-Dan

7. Well in response kinda to my first post, it's still related to the mean etc.

The mean number of points scored per game for a netball team after 4 matches was 22. After the fifth match their average was 23. How many points were scored in their fifth match.

How would i be able to find how many scores by that?

8. Originally Posted by Sazza
Well in response kinda to my first post, it's still related to the mean etc.

The mean number of points scored per game for a netball team after 4 matches was 22. After the fifth match their average was 23. How many points were scored in their fifth match.

How would i be able to find how many scores by that?
Let $\displaystyle x$ be the number of points they scored in their fifth game.

then we must have: $\displaystyle \frac {22 \cdot 4 + x}{4 + 1} = \frac {88 + x}{5} = 23$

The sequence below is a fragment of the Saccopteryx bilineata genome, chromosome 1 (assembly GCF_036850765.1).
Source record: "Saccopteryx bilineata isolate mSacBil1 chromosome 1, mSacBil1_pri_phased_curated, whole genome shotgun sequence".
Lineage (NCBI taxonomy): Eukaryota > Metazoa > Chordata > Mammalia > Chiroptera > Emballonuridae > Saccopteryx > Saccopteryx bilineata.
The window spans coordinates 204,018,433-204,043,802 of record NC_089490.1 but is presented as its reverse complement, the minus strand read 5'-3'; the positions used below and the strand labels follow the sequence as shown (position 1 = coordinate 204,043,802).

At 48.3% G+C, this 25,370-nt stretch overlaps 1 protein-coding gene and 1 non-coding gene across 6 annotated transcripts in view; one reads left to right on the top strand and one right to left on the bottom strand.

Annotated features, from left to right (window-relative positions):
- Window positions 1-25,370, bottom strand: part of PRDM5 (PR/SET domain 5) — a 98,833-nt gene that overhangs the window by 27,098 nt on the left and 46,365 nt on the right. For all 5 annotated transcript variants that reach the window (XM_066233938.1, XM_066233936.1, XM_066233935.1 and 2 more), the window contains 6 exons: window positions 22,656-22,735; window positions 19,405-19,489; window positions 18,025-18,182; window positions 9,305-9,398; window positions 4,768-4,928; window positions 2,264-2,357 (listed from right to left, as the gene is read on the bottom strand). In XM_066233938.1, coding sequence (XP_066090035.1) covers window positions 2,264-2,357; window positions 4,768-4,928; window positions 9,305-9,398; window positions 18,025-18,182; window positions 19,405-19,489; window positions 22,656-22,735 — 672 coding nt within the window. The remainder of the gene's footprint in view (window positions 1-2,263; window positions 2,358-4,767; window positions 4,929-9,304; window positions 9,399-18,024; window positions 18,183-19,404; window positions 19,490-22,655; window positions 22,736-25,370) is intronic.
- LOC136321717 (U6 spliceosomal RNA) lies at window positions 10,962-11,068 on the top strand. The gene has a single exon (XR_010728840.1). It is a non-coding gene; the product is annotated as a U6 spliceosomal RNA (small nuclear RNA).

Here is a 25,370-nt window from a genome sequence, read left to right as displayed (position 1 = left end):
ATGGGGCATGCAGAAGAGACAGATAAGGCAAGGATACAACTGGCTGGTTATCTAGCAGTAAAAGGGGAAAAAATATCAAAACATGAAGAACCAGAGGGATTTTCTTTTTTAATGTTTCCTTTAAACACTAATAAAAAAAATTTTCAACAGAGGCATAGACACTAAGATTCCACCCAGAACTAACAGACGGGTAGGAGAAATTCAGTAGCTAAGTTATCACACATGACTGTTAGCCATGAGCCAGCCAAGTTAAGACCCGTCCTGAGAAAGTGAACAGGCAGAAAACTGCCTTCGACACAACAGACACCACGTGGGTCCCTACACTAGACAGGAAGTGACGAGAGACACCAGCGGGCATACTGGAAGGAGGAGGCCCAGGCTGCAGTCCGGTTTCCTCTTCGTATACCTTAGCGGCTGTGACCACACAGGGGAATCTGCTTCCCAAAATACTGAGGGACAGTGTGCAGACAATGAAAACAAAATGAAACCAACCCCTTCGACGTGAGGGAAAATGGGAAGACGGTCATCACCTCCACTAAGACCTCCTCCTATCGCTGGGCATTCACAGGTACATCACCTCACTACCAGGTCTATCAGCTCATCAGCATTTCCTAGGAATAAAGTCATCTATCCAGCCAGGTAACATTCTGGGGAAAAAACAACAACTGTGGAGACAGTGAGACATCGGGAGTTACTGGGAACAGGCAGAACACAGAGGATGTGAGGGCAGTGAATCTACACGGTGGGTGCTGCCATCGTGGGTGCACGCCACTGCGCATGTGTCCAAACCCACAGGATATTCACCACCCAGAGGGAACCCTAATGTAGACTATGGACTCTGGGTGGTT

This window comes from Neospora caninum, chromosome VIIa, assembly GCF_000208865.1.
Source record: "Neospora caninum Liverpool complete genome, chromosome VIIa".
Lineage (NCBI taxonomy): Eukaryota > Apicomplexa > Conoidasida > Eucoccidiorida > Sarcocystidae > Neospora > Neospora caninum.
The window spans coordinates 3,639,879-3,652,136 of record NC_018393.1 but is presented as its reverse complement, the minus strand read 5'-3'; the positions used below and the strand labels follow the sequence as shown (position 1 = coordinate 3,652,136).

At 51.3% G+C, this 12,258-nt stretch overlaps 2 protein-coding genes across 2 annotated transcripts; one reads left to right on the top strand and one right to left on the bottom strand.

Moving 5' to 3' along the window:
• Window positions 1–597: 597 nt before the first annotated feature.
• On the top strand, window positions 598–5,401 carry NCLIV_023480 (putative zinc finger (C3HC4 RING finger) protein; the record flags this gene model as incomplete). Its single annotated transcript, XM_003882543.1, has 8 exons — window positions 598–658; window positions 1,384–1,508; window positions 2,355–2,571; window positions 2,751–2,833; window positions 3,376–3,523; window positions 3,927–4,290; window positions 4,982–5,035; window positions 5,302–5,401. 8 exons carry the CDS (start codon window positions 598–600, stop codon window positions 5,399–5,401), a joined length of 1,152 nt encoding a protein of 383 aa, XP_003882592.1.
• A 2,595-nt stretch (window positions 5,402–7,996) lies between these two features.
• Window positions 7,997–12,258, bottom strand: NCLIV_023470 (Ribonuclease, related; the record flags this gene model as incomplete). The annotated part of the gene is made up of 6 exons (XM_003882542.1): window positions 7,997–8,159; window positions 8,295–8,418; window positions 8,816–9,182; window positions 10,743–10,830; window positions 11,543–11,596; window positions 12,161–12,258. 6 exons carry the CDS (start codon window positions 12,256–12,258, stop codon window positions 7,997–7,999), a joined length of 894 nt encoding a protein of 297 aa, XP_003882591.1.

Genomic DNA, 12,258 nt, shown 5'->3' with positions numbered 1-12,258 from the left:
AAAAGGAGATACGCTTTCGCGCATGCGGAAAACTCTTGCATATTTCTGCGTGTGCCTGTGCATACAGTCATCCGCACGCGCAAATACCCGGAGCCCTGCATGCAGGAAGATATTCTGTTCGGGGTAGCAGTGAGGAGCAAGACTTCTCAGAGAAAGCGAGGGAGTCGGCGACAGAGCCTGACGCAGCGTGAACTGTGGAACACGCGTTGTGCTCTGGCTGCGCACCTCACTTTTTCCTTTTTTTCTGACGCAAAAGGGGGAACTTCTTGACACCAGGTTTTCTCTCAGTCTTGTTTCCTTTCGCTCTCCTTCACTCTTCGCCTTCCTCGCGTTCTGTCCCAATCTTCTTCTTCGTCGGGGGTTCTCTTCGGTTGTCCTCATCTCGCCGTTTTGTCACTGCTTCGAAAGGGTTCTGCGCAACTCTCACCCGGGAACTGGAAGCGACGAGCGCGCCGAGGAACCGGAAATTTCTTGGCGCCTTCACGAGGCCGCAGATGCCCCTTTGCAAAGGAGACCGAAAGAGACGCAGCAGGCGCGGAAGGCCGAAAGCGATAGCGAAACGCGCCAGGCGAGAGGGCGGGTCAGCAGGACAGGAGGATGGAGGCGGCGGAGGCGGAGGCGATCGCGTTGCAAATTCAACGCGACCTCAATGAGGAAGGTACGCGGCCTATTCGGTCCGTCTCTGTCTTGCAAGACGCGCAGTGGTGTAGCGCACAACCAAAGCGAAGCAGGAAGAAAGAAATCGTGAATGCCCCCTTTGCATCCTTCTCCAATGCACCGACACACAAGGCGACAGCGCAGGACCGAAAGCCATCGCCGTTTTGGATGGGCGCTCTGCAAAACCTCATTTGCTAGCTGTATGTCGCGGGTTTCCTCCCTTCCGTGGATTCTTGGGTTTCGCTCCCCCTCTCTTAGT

now the question is, why is that?

Hint: see topsquark's first post

9. Freya earns $600 a fortnight. She shares a house and has the following fortnightly budget. Essential expenses (rent, electricity, transport, phone)$345
Food and Groceries $135 Non-essential expenses (entertainment)$50
Savings $70 Draw a pie graph to show how freya’s pay is spent. Show all of the working/calculations needed. With the workings I know all how to do it, thanks to topsquark and my text book, but I just don’t see what I would need working out for? I mean all you would do is draw a pie graph and mark 345 as the bigger, than 135 as slightly smaller etc! so why do I need the calculations? Am I missing something? 10. Originally Posted by Sazza Freya earns$600 a fortnight. She shares a house and has the following fortnightly budget.